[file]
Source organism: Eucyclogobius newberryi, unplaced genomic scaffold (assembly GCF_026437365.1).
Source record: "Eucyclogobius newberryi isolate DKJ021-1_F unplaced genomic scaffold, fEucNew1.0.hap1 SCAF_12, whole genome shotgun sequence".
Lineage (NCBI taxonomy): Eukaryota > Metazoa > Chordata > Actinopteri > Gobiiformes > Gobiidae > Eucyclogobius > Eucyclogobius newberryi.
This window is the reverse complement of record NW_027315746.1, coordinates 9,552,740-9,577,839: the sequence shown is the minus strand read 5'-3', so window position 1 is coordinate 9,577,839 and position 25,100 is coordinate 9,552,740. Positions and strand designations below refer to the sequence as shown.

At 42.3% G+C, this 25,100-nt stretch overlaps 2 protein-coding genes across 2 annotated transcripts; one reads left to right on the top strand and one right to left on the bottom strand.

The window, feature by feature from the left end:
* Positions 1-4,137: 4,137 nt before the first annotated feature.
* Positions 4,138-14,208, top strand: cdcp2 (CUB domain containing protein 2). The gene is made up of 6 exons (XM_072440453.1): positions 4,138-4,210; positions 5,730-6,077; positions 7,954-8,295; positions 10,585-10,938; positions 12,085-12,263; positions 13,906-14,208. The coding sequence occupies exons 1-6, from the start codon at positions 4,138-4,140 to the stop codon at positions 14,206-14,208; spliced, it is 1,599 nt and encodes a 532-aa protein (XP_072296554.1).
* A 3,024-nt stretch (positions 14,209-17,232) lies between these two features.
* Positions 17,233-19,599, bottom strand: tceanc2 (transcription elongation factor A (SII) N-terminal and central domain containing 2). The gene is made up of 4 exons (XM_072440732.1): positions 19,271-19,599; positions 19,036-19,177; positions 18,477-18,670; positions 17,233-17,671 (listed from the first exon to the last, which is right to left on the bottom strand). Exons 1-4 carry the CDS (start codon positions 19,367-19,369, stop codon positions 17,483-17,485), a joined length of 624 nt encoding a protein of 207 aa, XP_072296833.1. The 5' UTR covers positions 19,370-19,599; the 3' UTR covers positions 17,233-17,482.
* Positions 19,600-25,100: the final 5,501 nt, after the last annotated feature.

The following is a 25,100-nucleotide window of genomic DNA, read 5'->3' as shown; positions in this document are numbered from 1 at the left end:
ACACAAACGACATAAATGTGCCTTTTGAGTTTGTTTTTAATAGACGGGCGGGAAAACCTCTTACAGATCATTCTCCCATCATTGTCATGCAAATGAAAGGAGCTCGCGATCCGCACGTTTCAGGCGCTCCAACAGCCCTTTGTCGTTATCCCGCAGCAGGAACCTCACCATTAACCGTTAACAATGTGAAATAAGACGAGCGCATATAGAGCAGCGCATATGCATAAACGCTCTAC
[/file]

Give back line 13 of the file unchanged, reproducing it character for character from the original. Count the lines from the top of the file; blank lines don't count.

ACACAAACGACATAAATGTGCCTTTTGAGTTTGTTTTTAATAGACGGGCGGGAAAACCTCTTACAGATCATTCTCCCATCATTGTCATGCAAATGAAAGGAGCTCGCGATCCGCACGTTTCAGGCGCTCCAACAGCCCTTTGTCGTTATCCCGCAGCAGGAACCTCACCATTAACCGTTAACAATGTGAAATAAGACGAGCGCATATAGAGCAGCGCATATGCATAAACGCTCTAC